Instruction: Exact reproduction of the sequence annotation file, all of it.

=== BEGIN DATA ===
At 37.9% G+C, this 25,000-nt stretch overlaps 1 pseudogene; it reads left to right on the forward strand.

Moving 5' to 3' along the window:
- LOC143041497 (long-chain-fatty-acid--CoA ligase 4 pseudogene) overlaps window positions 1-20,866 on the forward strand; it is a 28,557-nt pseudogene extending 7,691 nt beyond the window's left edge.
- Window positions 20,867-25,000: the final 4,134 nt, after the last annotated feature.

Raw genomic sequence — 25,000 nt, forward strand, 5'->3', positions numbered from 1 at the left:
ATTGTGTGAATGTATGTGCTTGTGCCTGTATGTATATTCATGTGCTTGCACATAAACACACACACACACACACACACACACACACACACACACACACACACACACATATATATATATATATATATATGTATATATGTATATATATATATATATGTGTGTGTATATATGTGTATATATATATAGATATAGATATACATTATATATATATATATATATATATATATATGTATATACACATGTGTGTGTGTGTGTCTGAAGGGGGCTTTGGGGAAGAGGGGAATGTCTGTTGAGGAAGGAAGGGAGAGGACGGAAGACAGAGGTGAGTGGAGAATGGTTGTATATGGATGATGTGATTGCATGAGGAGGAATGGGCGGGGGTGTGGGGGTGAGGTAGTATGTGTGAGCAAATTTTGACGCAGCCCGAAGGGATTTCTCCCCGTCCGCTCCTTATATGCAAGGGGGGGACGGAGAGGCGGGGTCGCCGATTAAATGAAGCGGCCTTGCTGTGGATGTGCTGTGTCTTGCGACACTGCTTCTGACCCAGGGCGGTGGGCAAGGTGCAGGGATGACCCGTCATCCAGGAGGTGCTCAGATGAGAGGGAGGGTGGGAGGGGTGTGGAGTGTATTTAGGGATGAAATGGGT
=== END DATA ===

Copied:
At 37.9% G+C, this 25,000-nt stretch overlaps 1 pseudogene; it reads left to right on the forward strand.

Moving 5' to 3' along the window:
- LOC143041497 (long-chain-fatty-acid--CoA ligase 4 pseudogene) overlaps window positions 1-20,866 on the forward strand; it is a 28,557-nt pseudogene extending 7,691 nt beyond the window's left edge.
- Window positions 20,867-25,000: the final 4,134 nt, after the last annotated feature.

Raw genomic sequence — 25,000 nt, forward strand, 5'->3', positions numbered from 1 at the left:
ATTGTGTGAATGTATGTGCTTGTGCCTGTATGTATATTCATGTGCTTGCACATAAACACACACACACACACACACACACACACACACACACACACACACACACACATATATATATATATATATATATGTATATATGTATATATATATATATATGTGTGTGTATATATGTGTATATATATATAGATATAGATATACATTATATATATATATATATATATATATATATGTATATACACATGTGTGTGTGTGTGTCTGAAGGGGGCTTTGGGGAAGAGGGGAATGTCTGTTGAGGAAGGAAGGGAGAGGACGGAAGACAGAGGTGAGTGGAGAATGGTTGTATATGGATGATGTGATTGCATGAGGAGGAATGGGCGGGGGTGTGGGGGTGAGGTAGTATGTGTGAGCAAATTTTGACGCAGCCCGAAGGGATTTCTCCCCGTCCGCTCCTTATATGCAAGGGGGGGACGGAGAGGCGGGGTCGCCGATTAAATGAAGCGGCCTTGCTGTGGATGTGCTGTGTCTTGCGACACTGCTTCTGACCCAGGGCGGTGGGCAAGGTGCAGGGATGACCCGTCATCCAGGAGGTGCTCAGATGAGAGGGAGGGTGGGAGGGGTGTGGAGTGTATTTAGGGATGAAATGGGT